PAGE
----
So I have 2 guitars but 4 main tunings I'm interested in. Standard, Drop D, Drop C and Drop B. Now I'm planning on setting up my ibanez in drop B so no problem there. But then I'm left with the other 3 tunings, now I know standard and Drop D are easy to pull off but then what about Drop C?? As of now I don't use drop C because my strings don't sound the best down that low so in guessing they are around 9 gauges but I can always upgrade to 10s which I'd heard are fine for both Drop C a standard. Will this work? I'm still experiencing meeting with the different bands I like to play and that's why I'm looking at so many tunings. Drop C obcourse is vast with many heavy bands that use it. Standard and drop down are also basically a must for me and drop b is good for bands such as slipknot. I don't know how frequently I'll be tuning from standard to Drop C and I heard drop tuning like that can hit your guitar neck so should I do it? Is rather not have to buy a whole new guitar. Btw the guitar I want to use for drop C is an ESP EC 331 with no fluid rose while my other guitar is an ibanez rg 350 with a floyd rose.
Last edited by Guitar_Noob325 at Jun 29, 2016,
Nah, it won't damage your guitar in any way. As you've already noticed, you don't exactly get the best setup if you tune down without adjusting anything or using a different string gauge, but the guitar will be absolutely fine.
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Will going from 9 gauge to 10 require a new setup?

With a non-tremolo guitar changing from 9s to 10s you should be ok.
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You're going to want to investigate Variax guitars (line 6) before you get too deeply into alternate tunings.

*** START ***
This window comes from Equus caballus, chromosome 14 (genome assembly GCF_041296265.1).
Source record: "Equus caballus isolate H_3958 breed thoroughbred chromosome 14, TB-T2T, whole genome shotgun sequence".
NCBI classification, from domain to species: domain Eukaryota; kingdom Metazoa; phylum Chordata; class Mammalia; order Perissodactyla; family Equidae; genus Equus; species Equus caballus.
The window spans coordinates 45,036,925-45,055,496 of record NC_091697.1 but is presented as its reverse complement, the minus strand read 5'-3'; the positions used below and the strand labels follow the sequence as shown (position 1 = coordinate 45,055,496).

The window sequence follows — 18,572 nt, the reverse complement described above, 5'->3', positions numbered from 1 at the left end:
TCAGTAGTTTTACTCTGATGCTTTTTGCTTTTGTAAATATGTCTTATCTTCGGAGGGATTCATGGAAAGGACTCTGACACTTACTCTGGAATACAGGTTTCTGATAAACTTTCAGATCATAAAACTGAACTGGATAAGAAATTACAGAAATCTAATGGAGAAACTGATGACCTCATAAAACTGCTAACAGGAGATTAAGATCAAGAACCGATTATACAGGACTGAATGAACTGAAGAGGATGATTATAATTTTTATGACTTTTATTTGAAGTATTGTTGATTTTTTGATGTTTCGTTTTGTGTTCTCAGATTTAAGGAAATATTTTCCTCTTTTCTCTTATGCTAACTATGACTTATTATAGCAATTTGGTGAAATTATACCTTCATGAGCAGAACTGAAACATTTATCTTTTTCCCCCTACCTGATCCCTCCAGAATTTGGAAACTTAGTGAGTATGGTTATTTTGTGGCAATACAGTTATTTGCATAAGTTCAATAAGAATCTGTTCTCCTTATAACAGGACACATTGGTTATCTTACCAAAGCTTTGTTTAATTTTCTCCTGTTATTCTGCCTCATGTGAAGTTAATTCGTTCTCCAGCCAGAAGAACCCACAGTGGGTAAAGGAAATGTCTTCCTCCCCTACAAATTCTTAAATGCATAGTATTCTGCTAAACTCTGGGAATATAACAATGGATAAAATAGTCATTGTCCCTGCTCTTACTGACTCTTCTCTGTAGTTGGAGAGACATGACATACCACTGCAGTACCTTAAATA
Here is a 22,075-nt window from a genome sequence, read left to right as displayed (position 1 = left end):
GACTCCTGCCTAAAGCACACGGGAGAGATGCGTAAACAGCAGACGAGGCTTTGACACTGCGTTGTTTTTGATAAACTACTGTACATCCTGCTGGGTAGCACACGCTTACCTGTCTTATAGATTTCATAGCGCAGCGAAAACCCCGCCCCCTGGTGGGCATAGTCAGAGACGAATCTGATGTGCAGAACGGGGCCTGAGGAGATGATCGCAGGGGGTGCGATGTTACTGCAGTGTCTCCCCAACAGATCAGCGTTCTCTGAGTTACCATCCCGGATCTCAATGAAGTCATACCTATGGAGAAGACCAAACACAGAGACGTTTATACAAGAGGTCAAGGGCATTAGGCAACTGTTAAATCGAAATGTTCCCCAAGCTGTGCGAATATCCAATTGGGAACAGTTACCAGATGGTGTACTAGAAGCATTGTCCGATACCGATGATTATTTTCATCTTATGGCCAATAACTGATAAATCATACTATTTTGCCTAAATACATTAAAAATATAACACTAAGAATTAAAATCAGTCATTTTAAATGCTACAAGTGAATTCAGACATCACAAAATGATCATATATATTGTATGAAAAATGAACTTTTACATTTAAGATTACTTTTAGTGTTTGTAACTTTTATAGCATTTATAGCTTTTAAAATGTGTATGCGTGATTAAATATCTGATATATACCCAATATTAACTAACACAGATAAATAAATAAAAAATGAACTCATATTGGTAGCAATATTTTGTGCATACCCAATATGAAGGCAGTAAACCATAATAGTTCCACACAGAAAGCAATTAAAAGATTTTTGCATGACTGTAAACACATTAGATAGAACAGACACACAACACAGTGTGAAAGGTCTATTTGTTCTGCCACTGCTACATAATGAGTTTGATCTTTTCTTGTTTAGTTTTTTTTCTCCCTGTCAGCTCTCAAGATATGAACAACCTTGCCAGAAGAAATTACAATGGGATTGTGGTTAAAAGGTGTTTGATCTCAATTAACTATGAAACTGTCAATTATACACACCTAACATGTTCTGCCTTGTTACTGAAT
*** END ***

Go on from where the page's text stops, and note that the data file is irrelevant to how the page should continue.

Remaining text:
Maybe tune your one guitar to drop B and get a capo for C? I'm not sure if I would bother having a guitar in drop B and C, it seems a bit redundant, but of course this isn't my guitar. Keep in mind, if you are going to change the tuning of a guitar by a step or more you are probably going to want to make some adjustments to maintain playability.
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I like to try and keep a guitar for each tonal register, I've got one for E and Eb, a FR setup for D, and one for C and C#. You might wanna look at the Morpheus Droptune if that isn't an option. I don't think little changes in tension are too bad, just keep an eye on the neck. I take the Les Paul strung with 12s from C to E sometimes and it's fine. It's only the strings that will give up and die with extreme changes in tension.
Last edited by dragonzrmetal at Jun 29, 2016,
i wouldnt use anything smaller then a .54 for the drop c string. might be able to get away with a .52, MAYBE.
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I'm planning on going with 11s instead after trying a standard guitar on 11s and finding its not to tense and that I actually find it a bit better and that this will work better in drop c I'm going with the 11s and it turns out my guitar already has 10s so... Turns out the 10s are too floppy XD thanks everyone for your help.
To be honest you don't need to have all these different drop tunings, it doesn't sound any heavier because it is lower, it is to bring the instruments in range of the vocalist.